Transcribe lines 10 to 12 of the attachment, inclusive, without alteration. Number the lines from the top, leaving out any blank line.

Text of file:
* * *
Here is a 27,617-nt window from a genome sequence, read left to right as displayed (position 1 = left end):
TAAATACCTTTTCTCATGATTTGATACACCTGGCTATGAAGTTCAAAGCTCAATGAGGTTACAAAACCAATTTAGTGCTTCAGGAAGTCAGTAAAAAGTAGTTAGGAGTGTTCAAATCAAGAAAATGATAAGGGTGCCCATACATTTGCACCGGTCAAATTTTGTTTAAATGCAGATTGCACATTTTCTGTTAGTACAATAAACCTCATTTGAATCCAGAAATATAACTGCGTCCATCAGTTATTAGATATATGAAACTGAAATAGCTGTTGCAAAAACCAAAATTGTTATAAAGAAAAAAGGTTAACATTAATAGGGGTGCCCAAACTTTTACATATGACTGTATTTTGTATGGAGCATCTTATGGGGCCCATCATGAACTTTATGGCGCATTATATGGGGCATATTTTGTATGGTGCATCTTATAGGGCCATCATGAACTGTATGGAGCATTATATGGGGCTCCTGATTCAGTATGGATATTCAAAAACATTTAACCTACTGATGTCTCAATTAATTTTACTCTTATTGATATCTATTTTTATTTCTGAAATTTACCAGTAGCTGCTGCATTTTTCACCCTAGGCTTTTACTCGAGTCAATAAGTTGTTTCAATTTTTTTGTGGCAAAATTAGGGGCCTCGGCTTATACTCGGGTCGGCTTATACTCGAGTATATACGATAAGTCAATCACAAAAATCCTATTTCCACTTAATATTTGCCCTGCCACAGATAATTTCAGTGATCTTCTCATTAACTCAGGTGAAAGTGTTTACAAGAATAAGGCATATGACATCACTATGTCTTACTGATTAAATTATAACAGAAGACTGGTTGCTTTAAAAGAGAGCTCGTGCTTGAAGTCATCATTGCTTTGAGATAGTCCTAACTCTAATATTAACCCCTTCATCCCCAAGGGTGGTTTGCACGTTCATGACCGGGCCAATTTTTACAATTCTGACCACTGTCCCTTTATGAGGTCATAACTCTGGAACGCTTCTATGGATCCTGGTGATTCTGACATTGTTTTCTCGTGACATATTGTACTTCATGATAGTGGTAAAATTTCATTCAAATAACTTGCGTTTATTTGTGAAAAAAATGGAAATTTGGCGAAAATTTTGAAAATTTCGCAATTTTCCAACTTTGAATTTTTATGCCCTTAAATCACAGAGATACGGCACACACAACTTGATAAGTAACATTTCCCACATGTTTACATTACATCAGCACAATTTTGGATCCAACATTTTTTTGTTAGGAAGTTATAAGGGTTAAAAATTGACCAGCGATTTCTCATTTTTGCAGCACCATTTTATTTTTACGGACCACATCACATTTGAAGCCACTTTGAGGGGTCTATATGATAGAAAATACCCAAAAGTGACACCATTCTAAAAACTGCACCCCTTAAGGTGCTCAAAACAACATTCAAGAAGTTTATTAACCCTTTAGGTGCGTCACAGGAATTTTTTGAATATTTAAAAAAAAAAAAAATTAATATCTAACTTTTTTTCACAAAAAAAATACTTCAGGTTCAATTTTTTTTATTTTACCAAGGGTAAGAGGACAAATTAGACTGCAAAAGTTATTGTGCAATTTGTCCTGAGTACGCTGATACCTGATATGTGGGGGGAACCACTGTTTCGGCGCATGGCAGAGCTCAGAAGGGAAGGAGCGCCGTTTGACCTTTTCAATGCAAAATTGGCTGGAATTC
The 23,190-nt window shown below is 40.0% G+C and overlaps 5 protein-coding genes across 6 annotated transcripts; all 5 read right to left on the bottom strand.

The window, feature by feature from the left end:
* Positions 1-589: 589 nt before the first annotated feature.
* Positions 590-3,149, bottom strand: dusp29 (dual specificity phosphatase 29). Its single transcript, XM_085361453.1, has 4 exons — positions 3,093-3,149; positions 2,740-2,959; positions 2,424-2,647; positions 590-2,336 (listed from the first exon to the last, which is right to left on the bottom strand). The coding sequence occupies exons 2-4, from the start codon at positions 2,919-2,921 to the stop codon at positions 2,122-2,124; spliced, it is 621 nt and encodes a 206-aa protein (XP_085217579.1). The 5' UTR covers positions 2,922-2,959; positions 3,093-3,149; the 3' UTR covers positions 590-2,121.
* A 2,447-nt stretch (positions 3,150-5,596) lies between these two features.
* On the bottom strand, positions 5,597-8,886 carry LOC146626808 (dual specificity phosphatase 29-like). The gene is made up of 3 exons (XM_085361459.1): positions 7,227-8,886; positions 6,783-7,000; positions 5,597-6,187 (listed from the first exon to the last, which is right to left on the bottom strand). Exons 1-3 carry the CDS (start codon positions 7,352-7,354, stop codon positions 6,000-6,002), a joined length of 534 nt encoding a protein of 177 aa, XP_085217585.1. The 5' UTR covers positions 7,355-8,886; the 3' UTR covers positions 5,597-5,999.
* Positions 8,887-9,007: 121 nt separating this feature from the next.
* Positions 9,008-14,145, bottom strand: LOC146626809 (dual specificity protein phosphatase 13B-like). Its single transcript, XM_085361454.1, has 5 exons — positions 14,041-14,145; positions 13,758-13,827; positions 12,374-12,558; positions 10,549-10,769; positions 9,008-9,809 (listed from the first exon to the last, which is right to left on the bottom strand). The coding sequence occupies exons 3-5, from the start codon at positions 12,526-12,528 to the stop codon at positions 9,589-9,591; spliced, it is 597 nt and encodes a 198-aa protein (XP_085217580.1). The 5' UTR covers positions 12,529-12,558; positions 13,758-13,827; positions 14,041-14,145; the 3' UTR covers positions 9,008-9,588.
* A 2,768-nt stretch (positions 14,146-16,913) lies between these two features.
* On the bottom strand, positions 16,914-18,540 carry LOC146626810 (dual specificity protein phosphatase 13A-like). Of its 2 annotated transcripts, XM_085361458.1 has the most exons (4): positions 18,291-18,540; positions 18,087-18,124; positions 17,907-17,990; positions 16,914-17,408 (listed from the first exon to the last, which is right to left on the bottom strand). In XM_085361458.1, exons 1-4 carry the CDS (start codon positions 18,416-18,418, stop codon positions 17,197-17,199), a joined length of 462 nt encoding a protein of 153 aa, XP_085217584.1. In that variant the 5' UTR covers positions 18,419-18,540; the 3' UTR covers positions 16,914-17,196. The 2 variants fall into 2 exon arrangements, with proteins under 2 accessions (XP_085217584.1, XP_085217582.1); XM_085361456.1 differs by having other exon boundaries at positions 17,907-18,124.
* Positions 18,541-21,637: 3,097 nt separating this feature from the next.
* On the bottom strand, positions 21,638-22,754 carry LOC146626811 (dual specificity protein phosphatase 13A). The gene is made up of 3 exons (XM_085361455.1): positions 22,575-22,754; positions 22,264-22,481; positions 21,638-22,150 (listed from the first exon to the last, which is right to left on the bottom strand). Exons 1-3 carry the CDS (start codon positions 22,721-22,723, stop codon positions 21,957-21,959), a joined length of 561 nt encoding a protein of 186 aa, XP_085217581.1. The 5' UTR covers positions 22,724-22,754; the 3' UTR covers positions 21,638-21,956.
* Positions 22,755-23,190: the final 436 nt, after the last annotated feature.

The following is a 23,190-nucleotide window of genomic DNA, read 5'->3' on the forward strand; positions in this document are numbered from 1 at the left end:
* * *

* Positions 9,008-14,145, bottom strand: LOC146626809 (dual specificity protein phosphatase 13B-like). Its single transcript, XM_085361454.1, has 5 exons — positions 14,041-14,145; positions 13,758-13,827; positions 12,374-12,558; positions 10,549-10,769; positions 9,008-9,809 (listed from the first exon to the last, which is right to left on the bottom strand). The coding sequence occupies exons 3-5, from the start codon at positions 12,526-12,528 to the stop codon at positions 9,589-9,591; spliced, it is 597 nt and encodes a 198-aa protein (XP_085217580.1). The 5' UTR covers positions 12,529-12,558; positions 13,758-13,827; positions 14,041-14,145; the 3' UTR covers positions 9,008-9,588.
* A 2,768-nt stretch (positions 14,146-16,913) lies between these two features.
* On the bottom strand, positions 16,914-18,540 carry LOC146626810 (dual specificity protein phosphatase 13A-like). Of its 2 annotated transcripts, XM_085361458.1 has the most exons (4): positions 18,291-18,540; positions 18,087-18,124; positions 17,907-17,990; positions 16,914-17,408 (listed from the first exon to the last, which is right to left on the bottom strand). In XM_085361458.1, exons 1-4 carry the CDS (start codon positions 18,416-18,418, stop codon positions 17,197-17,199), a joined length of 462 nt encoding a protein of 153 aa, XP_085217584.1. In that variant the 5' UTR covers positions 18,419-18,540; the 3' UTR covers positions 16,914-17,196. The 2 variants fall into 2 exon arrangements, with proteins under 2 accessions (XP_085217584.1, XP_085217582.1); XM_085361456.1 differs by having other exon boundaries at positions 17,907-18,124.